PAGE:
Emily Dickinson Research Paper

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Emily Dickinson was an extremely influential and innovative poet. Her capacity to think outside the box and voice her thoughts creatively has made her one of the more famous poets of all time. She saw and learned about the world from a unique point of view and turned her findings into art. Despite the fact that her ideas were primarily born from opinions and thoughts, many of her works expressed her frustration with real problems happening in the world. I will be discussing Emily Dickinson, and I will analyze one of her more symbolic poems. I will also show how she expressed her thoughts in a few of her other works. Her works were never titled but were classified by roman numerals or by the first stanza of the poem. The poem I will…show more content…
She was very reclusive in personality and life style. She was not active in her community and had a diminutive social group. She allowed very few people into her life, so the people she did allow greatly influenced her poetry (Crumbley 1). Emily Dickinson did not believe in publication, and never tried to publish any of her works herself (Franklin 4). Dickinson would send poems to her friends and family in letters. Occasionally, one of Dickinson’s friends would publish a poem that he or she had received (Franklin 5). This did not anger Dickinson, but sometimes the published poems were edited. This means that the edited poems were not exactly like the originals causing there to be many variations of her works (Franklin…show more content…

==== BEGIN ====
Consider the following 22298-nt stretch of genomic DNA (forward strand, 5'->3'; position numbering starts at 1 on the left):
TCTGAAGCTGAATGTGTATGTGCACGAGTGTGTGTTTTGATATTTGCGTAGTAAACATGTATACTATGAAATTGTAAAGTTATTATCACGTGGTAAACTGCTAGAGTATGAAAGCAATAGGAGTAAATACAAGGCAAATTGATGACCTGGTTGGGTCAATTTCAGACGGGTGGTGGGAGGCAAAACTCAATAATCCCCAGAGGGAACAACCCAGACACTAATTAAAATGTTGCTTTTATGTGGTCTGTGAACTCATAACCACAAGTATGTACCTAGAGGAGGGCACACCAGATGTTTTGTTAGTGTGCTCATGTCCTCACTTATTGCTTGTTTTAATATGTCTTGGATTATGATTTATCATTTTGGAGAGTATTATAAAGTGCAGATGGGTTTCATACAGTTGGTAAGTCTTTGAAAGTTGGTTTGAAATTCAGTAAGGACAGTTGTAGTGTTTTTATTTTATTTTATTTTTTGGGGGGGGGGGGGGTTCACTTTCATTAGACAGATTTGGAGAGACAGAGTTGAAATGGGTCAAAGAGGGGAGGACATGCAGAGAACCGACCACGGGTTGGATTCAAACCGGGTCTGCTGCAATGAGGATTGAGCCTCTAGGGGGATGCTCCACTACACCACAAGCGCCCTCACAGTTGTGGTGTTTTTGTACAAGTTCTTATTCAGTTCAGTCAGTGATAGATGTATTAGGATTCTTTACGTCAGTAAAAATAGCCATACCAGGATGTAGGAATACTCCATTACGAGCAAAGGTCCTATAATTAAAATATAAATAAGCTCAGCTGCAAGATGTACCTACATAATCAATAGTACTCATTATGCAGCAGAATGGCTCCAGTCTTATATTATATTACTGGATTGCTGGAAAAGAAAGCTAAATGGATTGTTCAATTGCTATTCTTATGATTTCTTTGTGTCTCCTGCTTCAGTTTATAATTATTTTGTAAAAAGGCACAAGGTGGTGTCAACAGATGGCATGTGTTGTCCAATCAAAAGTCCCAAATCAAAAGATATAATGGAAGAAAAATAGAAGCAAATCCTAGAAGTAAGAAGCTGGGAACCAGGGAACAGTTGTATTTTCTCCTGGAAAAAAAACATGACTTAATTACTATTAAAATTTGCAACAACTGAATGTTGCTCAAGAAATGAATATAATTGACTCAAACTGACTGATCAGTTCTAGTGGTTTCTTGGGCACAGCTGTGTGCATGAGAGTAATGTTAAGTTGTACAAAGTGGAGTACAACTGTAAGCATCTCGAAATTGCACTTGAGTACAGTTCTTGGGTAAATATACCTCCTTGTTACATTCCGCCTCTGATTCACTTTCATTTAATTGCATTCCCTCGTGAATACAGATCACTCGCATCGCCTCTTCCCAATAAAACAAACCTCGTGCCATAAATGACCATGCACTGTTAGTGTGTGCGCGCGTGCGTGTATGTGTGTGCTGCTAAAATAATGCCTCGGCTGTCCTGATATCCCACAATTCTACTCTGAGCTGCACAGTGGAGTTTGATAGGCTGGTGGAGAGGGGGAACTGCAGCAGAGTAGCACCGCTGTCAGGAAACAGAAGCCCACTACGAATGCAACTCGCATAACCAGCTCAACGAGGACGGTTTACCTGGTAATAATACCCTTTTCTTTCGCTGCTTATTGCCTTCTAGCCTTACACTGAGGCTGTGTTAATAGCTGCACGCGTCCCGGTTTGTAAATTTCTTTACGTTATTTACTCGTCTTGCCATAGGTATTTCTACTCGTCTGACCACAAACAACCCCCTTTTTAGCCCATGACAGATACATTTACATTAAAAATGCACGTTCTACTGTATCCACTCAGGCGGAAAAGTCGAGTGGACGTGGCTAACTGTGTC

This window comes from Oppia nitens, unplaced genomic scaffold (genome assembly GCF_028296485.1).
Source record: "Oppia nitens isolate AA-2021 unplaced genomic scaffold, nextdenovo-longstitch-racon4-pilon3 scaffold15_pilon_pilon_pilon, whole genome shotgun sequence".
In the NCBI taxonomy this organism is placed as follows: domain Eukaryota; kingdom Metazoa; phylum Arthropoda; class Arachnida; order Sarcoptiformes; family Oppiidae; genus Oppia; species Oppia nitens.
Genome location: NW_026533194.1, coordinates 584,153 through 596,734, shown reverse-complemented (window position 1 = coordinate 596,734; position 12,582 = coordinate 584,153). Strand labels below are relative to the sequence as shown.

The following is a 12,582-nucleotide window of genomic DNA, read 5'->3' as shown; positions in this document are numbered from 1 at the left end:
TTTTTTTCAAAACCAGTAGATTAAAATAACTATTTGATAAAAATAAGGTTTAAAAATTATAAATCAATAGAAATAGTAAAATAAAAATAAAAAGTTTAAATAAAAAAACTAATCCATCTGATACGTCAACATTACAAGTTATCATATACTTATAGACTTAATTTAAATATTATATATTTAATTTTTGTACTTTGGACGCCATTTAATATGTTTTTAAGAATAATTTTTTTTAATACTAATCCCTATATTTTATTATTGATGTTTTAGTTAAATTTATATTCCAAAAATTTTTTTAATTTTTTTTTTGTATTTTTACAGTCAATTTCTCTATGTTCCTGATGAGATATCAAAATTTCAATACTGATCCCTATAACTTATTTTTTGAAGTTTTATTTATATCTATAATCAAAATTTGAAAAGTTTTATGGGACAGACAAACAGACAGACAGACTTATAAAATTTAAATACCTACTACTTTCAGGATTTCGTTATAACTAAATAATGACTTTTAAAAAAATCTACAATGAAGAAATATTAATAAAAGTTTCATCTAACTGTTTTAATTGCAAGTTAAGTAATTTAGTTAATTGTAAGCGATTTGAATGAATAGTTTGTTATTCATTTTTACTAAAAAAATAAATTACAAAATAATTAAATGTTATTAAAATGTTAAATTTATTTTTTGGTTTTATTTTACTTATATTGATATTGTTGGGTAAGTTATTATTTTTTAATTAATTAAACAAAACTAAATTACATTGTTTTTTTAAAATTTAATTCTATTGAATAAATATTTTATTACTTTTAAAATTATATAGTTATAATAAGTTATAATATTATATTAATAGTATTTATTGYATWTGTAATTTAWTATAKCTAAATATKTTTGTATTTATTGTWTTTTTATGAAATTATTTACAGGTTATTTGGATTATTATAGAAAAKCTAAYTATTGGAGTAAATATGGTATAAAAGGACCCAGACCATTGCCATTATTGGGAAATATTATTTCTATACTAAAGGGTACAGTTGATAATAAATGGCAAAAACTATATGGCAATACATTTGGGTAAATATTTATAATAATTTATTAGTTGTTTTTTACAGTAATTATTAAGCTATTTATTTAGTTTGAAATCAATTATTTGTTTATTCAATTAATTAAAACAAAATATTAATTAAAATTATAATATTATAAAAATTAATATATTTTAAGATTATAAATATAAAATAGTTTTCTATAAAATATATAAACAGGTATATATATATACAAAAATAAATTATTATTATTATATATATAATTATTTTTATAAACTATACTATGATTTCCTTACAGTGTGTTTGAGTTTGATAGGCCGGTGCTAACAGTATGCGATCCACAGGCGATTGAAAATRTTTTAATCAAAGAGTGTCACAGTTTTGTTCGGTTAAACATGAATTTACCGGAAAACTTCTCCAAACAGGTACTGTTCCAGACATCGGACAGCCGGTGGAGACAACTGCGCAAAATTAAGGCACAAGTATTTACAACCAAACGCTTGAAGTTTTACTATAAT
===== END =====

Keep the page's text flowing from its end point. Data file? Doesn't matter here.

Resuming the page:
She was not religious, and her poetry often reflects a sense of apostasy towards Christianity in particular. Being a well educated, non religious female separated Dickinson from main stream society; however, this seemed to only allow her creative side to flourish. Despite Dickenson’s educational and seminary influences, she maintained a defiant attitude towards religion and society. Rejecting the concepts of society and religion kindled her ability and need to create her own symbolism and meaning for her ideals. It is no surprise that these ideals would surface in her poems. As I mentioned earlier, Dickinson’s poems were never titled, so they were often categorized by the first stanza of the poem. The poem that I will be analyzing begins with, “Some keep the Sabbath going to church (Dickinson 48).” This poem touches on Emily Dickinson’s views about religion, something she struggled with throughout her

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